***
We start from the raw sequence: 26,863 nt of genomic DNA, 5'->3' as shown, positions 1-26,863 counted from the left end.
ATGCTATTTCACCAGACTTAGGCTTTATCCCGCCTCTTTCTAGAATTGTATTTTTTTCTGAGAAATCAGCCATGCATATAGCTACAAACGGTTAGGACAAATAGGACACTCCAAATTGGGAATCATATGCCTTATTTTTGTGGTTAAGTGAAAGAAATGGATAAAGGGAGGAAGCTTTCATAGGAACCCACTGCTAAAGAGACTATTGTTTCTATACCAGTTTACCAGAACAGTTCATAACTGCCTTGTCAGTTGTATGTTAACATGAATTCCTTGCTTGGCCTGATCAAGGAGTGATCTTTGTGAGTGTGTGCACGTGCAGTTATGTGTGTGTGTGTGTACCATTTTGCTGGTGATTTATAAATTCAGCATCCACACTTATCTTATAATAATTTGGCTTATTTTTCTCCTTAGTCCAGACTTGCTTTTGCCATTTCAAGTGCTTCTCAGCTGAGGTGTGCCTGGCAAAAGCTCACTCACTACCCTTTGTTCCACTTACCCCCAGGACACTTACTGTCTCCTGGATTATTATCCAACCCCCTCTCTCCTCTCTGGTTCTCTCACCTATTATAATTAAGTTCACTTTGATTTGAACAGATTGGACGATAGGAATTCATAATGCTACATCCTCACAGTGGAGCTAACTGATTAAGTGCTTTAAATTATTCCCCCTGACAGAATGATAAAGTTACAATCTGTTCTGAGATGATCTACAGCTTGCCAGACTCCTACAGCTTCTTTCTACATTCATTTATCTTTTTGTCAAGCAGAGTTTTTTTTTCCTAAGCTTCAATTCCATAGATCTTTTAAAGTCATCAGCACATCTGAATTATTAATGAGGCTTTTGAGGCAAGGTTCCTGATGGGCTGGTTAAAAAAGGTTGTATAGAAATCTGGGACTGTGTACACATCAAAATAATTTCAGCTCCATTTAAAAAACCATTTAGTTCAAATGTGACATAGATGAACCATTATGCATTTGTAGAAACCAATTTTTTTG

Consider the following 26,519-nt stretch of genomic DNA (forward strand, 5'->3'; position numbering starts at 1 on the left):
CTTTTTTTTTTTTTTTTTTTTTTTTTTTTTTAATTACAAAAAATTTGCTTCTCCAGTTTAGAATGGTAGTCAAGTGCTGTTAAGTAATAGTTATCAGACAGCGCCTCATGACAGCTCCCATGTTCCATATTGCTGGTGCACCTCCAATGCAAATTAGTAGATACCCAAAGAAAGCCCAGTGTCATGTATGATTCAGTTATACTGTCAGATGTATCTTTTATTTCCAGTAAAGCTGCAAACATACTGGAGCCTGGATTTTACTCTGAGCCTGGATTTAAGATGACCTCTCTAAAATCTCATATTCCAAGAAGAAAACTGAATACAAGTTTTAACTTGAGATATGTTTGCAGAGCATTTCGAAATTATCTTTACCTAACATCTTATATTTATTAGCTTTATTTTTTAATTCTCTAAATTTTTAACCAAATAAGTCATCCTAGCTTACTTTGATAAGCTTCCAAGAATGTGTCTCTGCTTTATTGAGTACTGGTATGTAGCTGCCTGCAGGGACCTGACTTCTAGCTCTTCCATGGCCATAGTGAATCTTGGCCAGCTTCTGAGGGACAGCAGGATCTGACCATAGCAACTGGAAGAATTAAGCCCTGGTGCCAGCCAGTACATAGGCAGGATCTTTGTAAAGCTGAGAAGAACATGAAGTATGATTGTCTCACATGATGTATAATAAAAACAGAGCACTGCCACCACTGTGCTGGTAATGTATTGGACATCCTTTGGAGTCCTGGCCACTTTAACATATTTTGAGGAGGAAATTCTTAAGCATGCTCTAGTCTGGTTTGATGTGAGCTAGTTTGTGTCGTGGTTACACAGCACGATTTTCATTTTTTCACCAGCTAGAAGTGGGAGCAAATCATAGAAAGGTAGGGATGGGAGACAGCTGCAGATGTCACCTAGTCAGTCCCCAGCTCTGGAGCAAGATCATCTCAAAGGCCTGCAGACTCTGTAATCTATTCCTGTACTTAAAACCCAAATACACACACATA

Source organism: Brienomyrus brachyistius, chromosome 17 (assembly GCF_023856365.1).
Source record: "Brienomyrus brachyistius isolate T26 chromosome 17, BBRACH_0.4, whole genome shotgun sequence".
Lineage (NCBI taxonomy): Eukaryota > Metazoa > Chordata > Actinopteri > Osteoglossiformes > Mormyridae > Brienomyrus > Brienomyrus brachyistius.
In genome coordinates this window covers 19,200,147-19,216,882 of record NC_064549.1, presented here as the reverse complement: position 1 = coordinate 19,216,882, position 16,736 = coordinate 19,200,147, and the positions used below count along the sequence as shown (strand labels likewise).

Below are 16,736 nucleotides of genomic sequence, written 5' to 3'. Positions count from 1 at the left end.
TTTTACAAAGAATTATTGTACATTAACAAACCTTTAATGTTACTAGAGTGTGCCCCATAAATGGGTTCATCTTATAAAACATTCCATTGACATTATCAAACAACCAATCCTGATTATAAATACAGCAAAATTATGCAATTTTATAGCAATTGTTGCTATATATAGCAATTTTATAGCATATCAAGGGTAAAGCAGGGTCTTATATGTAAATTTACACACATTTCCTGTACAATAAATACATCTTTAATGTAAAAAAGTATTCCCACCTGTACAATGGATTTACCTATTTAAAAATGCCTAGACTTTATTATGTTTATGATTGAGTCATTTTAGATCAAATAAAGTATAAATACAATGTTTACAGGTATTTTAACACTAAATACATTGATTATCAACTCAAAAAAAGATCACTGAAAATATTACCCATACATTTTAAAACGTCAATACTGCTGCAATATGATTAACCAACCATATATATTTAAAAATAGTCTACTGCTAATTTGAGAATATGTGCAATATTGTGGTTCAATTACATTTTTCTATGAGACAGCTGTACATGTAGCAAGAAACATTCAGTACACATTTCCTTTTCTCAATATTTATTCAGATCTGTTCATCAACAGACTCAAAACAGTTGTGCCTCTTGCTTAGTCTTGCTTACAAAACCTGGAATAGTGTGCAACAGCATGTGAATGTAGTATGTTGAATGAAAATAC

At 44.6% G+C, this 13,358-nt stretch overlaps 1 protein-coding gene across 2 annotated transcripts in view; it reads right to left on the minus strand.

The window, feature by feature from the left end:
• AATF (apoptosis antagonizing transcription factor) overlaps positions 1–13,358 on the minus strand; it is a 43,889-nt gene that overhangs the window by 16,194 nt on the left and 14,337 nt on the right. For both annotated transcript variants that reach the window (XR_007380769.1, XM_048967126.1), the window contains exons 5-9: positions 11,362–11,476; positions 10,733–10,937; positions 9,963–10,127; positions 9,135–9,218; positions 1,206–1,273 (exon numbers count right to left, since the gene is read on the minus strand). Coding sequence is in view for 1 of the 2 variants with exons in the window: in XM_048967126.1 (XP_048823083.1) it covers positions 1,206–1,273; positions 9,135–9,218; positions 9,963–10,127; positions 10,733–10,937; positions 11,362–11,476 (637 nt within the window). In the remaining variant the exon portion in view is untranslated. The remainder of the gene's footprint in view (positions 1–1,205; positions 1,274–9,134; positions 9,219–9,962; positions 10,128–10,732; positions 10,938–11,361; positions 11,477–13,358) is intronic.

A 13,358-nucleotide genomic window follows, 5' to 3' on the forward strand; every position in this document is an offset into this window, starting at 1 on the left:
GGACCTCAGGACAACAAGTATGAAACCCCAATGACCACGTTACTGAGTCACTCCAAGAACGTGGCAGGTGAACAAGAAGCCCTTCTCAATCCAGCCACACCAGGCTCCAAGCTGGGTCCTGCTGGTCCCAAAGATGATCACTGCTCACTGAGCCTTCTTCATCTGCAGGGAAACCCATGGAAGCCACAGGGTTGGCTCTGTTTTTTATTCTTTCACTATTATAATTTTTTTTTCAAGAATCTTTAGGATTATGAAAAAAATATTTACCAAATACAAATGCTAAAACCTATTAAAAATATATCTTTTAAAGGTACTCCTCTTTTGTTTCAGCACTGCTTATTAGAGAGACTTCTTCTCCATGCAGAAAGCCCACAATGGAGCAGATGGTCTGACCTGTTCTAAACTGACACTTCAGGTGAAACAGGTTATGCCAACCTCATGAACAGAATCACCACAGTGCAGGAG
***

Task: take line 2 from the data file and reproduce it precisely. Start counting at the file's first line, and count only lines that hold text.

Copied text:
ATGCTATTTCACCAGACTTAGGCTTTATCCCGCCTCTTTCTAGAATTGTATTTTTTTCTGAGAAATCAGCCATGCATATAGCTACAAACGGTTAGGACAAATAGGACACTCCAAATTGGGAATCATATGCCTTATTTTTGTGGTTAAGTGAAAGAAATGGATAAAGGGAGGAAGCTTTCATAGGAACCCACTGCTAAAGAGACTATTGTTTCTATACCAGTTTACCAGAACAGTTCATAACTGCCTTGTCAGTTGTATGTTAACATGAATTCCTTGCTTGGCCTGATCAAGGAGTGATCTTTGTGAGTGTGTGCACGTGCAGTTATGTGTGTGTGTGTGTACCATTTTGCTGGTGATTTATAAATTCAGCATCCACACTTATCTTATAATAATTTGGCTTATTTTTCTCCTTAGTCCAGACTTGCTTTTGCCATTTCAAGTGCTTCTCAGCTGAGGTGTGCCTGGCAAAAGCTCACTCACTACCCTTTGTTCCACTTACCCCCAGGACACTTACTGTCTCCTGGATTATTATCCAACCCCCTCTCTCCTCTCTGGTTCTCTCACCTATTATAATTAAGTTCACTTTGATTTGAACAGATTGGACGATAGGAATTCATAATGCTACATCCTCACAGTGGAGCTAACTGATTAAGTGCTTTAAATTATTCCCCCTGACAGAATGATAAAGTTACAATCTGTTCTGAGATGATCTACAGCTTGCCAGACTCCTACAGCTTCTTTCTACATTCATTTATCTTTTTGTCAAGCAGAGTTTTTTTTTCCTAAGCTTCAATTCCATAGATCTTTTAAAGTCATCAGCACATCTGAATTATTAATGAGGCTTTTGAGGCAAGGTTCCTGATGGGCTGGTTAAAAAAGGTTGTATAGAAATCTGGGACTGTGTACACATCAAAATAATTTCAGCTCCATTTAAAAAACCATTTAGTTCAAATGTGACATAGATGAACCATTATGCATTTGTAGAAACCAATTTTTTTG